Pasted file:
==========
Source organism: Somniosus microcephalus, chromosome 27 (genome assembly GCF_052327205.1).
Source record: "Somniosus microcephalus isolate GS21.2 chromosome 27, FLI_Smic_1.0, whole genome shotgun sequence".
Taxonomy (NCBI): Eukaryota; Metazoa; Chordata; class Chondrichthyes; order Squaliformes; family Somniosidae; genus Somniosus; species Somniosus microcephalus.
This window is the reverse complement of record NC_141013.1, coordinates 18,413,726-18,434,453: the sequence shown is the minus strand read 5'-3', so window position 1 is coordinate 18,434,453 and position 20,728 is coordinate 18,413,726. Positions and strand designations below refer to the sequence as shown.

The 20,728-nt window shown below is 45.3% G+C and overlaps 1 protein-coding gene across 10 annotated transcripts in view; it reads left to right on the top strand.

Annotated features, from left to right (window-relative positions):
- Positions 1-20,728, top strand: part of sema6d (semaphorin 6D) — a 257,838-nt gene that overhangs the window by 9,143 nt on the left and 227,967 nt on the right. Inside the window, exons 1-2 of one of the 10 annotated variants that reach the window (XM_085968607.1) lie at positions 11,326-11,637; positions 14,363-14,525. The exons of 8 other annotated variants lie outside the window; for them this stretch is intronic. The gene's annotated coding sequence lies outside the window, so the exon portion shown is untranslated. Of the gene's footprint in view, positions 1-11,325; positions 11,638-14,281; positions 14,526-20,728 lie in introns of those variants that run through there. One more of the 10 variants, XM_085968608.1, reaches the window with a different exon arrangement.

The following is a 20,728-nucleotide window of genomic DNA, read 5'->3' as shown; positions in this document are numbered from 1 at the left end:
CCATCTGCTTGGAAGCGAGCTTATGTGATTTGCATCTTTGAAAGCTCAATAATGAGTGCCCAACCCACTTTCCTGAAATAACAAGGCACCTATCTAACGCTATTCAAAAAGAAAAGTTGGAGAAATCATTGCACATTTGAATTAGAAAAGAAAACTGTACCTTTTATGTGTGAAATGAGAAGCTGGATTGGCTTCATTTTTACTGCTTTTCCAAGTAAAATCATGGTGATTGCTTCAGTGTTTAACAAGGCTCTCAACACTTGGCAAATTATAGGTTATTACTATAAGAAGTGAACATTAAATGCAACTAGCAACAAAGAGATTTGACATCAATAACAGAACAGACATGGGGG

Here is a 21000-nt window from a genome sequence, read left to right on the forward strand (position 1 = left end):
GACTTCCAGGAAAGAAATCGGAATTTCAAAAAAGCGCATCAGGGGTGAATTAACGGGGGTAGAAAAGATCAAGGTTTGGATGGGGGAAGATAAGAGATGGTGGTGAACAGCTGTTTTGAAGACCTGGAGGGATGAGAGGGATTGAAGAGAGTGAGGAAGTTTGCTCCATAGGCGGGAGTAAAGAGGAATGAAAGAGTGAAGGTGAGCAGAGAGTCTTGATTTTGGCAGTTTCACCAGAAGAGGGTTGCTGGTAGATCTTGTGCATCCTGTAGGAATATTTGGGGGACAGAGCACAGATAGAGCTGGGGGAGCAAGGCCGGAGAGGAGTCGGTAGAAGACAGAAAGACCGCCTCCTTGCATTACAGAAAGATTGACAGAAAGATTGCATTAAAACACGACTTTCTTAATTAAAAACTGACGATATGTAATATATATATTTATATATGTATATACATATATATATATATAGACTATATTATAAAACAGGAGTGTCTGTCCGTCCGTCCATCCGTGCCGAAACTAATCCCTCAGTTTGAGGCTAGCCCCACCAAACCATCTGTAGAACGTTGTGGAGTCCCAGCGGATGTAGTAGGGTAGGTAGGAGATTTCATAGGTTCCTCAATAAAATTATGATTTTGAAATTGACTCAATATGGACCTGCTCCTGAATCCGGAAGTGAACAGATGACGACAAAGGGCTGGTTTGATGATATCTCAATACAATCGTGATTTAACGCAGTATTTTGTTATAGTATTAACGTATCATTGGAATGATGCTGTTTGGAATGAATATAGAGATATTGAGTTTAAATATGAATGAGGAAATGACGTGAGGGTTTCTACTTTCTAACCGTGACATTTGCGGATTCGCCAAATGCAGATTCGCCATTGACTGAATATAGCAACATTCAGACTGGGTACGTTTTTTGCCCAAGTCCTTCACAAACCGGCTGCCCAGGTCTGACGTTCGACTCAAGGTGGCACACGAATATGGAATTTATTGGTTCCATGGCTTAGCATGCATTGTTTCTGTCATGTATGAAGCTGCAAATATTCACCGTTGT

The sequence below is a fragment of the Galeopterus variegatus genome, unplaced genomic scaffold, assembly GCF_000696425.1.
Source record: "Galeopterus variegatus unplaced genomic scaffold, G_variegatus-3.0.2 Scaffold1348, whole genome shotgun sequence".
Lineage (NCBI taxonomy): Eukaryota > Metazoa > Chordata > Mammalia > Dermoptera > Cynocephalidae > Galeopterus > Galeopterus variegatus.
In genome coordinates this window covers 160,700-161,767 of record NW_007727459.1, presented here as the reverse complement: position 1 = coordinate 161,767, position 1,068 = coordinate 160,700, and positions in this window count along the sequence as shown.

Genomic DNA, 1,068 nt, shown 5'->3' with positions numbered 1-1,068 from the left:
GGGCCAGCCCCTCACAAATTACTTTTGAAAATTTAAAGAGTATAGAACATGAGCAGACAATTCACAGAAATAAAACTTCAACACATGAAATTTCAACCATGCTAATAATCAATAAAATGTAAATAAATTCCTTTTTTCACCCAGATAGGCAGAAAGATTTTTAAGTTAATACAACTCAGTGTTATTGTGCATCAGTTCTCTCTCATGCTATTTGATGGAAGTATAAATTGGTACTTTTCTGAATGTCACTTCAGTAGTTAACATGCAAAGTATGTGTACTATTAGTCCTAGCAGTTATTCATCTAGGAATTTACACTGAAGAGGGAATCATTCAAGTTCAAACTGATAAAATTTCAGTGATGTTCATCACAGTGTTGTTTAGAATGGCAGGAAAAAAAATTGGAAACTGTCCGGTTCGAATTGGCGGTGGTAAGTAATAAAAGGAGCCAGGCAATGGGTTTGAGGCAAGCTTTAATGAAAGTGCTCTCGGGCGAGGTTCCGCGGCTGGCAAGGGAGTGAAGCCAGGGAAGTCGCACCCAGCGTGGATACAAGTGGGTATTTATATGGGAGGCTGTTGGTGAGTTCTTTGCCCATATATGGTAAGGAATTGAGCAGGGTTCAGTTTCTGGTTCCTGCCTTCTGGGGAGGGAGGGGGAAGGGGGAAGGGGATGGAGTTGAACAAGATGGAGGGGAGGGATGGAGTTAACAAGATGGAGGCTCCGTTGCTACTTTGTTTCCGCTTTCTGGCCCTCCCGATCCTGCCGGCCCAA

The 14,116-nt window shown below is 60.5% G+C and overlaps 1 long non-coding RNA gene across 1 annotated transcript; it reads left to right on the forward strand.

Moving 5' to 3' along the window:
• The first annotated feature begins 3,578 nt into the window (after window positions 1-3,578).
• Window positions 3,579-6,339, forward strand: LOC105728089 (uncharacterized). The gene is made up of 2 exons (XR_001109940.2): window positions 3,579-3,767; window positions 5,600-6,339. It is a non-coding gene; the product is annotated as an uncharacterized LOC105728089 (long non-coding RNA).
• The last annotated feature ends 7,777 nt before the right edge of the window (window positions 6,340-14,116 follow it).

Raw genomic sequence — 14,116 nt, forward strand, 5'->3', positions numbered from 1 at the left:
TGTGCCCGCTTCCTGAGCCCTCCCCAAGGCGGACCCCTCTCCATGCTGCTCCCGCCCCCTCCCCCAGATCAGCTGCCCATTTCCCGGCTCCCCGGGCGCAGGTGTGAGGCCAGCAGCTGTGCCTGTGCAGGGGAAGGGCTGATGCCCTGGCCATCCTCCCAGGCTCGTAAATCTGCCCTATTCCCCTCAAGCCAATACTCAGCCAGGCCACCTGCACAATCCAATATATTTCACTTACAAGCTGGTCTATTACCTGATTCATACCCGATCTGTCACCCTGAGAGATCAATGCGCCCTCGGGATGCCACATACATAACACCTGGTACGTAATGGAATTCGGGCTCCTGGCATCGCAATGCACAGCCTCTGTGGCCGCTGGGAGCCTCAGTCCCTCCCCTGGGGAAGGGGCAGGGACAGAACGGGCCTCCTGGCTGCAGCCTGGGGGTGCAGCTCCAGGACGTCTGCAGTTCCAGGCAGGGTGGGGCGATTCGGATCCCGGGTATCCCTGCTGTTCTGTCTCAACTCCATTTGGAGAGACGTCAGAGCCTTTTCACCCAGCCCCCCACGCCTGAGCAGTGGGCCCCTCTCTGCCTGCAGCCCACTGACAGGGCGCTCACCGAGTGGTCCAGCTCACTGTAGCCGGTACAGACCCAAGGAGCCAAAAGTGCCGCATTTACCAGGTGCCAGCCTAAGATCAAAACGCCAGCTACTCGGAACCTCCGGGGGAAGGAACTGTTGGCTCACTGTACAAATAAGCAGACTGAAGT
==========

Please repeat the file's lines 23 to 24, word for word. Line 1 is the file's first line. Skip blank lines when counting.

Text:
Raw genomic sequence — 14,116 nt, forward strand, 5'->3', positions numbered from 1 at the left:
TGTGCCCGCTTCCTGAGCCCTCCCCAAGGCGGACCCCTCTCCATGCTGCTCCCGCCCCCTCCCCCAGATCAGCTGCCCATTTCCCGGCTCCCCGGGCGCAGGTGTGAGGCCAGCAGCTGTGCCTGTGCAGGGGAAGGGCTGATGCCCTGGCCATCCTCCCAGGCTCGTAAATCTGCCCTATTCCCCTCAAGCCAATACTCAGCCAGGCCACCTGCACAATCCAATATATTTCACTTACAAGCTGGTCTATTACCTGATTCATACCCGATCTGTCACCCTGAGAGATCAATGCGCCCTCGGGATGCCACATACATAACACCTGGTACGTAATGGAATTCGGGCTCCTGGCATCGCAATGCACAGCCTCTGTGGCCGCTGGGAGCCTCAGTCCCTCCCCTGGGGAAGGGGCAGGGACAGAACGGGCCTCCTGGCTGCAGCCTGGGGGTGCAGCTCCAGGACGTCTGCAGTTCCAGGCAGGGTGGGGCGATTCGGATCCCGGGTATCCCTGCTGTTCTGTCTCAACTCCATTTGGAGAGACGTCAGAGCCTTTTCACCCAGCCCCCCACGCCTGAGCAGTGGGCCCCTCTCTGCCTGCAGCCCACTGACAGGGCGCTCACCGAGTGGTCCAGCTCACTGTAGCCGGTACAGACCCAAGGAGCCAAAAGTGCCGCATTTACCAGGTGCCAGCCTAAGATCAAAACGCCAGCTACTCGGAACCTCCGGGGGAAGGAACTGTTGGCTCACTGTACAAATAAGCAGACTGAAGT